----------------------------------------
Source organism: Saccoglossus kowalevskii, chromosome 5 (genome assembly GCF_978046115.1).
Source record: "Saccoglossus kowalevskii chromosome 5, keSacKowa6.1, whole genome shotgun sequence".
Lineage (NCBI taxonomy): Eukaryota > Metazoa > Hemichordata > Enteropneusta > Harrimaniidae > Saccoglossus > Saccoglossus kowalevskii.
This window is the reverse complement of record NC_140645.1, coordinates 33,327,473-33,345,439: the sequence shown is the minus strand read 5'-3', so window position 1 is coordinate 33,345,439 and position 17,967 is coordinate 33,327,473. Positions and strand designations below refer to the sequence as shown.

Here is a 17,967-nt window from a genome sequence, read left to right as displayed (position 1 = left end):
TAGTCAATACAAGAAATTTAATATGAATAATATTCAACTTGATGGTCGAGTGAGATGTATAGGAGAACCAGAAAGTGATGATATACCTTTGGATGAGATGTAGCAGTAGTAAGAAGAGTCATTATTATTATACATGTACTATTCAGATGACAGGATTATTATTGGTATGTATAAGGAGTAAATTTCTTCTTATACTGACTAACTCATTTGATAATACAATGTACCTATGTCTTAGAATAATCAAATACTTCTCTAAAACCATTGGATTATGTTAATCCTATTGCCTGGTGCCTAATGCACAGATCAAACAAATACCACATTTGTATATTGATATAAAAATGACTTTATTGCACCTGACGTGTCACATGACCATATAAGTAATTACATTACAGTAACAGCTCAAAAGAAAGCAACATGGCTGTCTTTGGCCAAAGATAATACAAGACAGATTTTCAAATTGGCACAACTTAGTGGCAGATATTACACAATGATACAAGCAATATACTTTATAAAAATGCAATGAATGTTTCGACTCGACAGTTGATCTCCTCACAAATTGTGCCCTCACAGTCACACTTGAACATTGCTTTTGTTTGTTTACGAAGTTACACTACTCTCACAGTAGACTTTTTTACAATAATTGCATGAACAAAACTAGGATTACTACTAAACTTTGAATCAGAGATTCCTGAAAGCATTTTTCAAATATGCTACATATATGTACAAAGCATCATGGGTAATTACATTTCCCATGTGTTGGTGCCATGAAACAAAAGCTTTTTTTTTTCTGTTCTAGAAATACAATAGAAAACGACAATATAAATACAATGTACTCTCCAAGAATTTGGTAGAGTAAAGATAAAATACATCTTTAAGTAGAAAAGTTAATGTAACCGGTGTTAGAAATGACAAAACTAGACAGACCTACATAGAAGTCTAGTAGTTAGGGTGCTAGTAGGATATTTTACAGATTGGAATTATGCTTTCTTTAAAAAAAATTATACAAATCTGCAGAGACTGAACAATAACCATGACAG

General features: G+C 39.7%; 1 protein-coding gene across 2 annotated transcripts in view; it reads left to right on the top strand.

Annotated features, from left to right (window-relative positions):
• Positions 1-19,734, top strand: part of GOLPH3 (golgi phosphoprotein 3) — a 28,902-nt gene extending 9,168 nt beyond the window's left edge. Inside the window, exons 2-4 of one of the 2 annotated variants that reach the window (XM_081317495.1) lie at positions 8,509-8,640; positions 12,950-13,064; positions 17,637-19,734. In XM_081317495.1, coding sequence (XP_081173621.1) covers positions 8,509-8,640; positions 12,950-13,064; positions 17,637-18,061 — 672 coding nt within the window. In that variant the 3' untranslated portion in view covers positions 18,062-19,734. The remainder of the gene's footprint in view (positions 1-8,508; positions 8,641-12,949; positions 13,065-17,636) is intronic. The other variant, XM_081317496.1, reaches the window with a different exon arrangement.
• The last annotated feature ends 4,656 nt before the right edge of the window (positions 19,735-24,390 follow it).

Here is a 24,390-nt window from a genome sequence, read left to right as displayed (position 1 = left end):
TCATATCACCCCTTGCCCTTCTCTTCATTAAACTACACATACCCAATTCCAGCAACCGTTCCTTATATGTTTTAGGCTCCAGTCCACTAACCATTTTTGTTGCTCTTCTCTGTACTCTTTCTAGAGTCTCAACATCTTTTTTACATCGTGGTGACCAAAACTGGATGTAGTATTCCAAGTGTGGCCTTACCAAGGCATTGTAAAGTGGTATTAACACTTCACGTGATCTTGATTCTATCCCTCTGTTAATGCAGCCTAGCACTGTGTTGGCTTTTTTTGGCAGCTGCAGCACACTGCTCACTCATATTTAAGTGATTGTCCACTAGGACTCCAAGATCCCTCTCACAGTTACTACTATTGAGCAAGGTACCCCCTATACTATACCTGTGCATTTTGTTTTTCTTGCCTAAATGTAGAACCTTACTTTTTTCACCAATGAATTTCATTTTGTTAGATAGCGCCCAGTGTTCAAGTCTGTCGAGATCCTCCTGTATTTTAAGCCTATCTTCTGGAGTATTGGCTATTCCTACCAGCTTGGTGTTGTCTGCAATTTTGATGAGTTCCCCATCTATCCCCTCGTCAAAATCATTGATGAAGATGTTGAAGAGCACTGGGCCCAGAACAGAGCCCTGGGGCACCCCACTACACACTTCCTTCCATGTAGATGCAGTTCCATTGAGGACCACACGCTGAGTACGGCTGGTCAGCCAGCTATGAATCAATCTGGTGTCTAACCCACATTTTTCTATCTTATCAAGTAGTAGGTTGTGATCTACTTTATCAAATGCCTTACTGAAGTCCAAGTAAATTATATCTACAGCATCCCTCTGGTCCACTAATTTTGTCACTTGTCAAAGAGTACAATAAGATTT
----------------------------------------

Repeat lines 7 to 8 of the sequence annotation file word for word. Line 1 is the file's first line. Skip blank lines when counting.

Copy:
General features: G+C 39.7%; 1 protein-coding gene across 2 annotated transcripts in view; it reads left to right on the top strand.

Annotated features, from left to right (window-relative positions):